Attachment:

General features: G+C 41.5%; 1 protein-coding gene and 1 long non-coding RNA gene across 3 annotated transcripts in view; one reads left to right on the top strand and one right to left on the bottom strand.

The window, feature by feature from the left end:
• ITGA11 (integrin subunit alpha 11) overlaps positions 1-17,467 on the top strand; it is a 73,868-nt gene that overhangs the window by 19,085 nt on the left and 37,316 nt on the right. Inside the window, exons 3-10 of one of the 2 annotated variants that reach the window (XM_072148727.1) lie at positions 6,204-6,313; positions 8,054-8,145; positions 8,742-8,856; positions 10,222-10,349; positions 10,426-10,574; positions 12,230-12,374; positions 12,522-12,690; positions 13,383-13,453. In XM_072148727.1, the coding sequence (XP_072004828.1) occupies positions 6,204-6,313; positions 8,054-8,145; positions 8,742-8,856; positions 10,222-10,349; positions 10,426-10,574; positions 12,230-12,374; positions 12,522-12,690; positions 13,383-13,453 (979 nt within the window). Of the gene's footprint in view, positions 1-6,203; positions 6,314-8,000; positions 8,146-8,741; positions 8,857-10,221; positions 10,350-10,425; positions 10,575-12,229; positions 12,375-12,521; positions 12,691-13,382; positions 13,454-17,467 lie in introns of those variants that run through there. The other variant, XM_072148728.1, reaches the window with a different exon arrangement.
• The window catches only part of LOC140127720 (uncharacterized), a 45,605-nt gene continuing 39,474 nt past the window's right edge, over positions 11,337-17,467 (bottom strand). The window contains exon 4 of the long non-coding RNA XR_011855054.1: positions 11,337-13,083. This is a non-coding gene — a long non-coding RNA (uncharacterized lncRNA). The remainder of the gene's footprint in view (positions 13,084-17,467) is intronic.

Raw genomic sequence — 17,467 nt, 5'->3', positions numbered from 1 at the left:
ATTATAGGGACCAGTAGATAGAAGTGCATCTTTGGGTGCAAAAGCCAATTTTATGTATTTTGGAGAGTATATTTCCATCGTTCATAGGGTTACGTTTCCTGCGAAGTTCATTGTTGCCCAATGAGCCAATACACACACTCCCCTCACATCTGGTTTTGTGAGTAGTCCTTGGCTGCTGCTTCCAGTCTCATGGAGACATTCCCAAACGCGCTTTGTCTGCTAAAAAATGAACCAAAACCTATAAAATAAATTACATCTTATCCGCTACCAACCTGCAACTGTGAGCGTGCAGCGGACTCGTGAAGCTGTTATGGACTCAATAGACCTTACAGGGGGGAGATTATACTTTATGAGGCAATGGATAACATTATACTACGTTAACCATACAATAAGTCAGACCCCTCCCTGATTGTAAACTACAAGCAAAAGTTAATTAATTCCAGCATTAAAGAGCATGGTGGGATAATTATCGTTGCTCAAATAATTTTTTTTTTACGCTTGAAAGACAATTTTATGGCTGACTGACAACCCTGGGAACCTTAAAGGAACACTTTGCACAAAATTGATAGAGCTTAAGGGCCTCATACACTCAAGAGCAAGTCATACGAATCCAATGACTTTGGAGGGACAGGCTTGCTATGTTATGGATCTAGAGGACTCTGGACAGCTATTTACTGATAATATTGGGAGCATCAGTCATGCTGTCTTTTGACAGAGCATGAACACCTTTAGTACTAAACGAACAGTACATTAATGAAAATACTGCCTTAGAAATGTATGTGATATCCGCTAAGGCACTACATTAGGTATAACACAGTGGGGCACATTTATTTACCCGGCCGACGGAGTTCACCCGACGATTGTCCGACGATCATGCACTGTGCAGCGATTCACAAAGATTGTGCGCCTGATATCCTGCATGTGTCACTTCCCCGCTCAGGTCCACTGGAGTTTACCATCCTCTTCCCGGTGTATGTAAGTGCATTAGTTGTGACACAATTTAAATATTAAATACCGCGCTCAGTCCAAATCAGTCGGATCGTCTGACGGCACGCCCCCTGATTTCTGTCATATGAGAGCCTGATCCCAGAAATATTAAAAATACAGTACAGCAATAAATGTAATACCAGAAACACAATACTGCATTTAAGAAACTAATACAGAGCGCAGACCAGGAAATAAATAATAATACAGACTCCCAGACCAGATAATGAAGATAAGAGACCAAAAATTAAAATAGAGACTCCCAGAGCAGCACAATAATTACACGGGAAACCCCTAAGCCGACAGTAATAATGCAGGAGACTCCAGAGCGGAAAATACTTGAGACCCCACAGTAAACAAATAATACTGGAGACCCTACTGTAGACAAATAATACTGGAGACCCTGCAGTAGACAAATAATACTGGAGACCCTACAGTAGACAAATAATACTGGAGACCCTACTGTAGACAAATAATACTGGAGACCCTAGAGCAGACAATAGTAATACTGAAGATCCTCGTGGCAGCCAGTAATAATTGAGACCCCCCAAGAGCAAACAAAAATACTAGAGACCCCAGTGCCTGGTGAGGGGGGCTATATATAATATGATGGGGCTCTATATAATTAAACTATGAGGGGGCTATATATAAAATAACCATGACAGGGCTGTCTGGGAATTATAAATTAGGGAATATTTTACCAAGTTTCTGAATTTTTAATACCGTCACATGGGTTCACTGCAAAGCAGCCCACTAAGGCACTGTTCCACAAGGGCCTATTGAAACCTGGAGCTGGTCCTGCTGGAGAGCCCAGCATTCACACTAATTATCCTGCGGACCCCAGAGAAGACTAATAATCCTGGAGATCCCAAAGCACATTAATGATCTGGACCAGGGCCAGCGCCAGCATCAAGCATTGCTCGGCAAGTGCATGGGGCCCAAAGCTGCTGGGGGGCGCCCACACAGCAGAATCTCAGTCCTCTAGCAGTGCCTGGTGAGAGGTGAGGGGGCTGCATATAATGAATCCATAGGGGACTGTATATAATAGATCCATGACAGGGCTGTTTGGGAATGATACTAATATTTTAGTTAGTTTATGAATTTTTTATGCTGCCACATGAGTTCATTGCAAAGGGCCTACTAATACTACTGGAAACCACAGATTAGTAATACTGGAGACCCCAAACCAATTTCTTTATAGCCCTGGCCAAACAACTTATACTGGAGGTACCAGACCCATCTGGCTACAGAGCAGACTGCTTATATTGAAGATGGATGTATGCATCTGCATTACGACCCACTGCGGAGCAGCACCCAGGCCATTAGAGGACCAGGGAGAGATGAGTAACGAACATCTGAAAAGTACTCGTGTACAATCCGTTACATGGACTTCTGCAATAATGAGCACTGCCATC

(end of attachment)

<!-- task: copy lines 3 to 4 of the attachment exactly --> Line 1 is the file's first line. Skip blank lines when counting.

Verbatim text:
• ITGA11 (integrin subunit alpha 11) overlaps positions 1-17,467 on the top strand; it is a 73,868-nt gene that overhangs the window by 19,085 nt on the left and 37,316 nt on the right. Inside the window, exons 3-10 of one of the 2 annotated variants that reach the window (XM_072148727.1) lie at positions 6,204-6,313; positions 8,054-8,145; positions 8,742-8,856; positions 10,222-10,349; positions 10,426-10,574; positions 12,230-12,374; positions 12,522-12,690; positions 13,383-13,453. In XM_072148727.1, the coding sequence (XP_072004828.1) occupies positions 6,204-6,313; positions 8,054-8,145; positions 8,742-8,856; positions 10,222-10,349; positions 10,426-10,574; positions 12,230-12,374; positions 12,522-12,690; positions 13,383-13,453 (979 nt within the window). Of the gene's footprint in view, positions 1-6,203; positions 6,314-8,000; positions 8,146-8,741; positions 8,857-10,221; positions 10,350-10,425; positions 10,575-12,229; positions 12,375-12,521; positions 12,691-13,382; positions 13,454-17,467 lie in introns of those variants that run through there. The other variant, XM_072148728.1, reaches the window with a different exon arrangement.
• The window catches only part of LOC140127720 (uncharacterized), a 45,605-nt gene continuing 39,474 nt past the window's right edge, over positions 11,337-17,467 (bottom strand). The window contains exon 4 of the long non-coding RNA XR_011855054.1: positions 11,337-13,083. This is a non-coding gene — a long non-coding RNA (uncharacterized lncRNA). The remainder of the gene's footprint in view (positions 13,084-17,467) is intronic.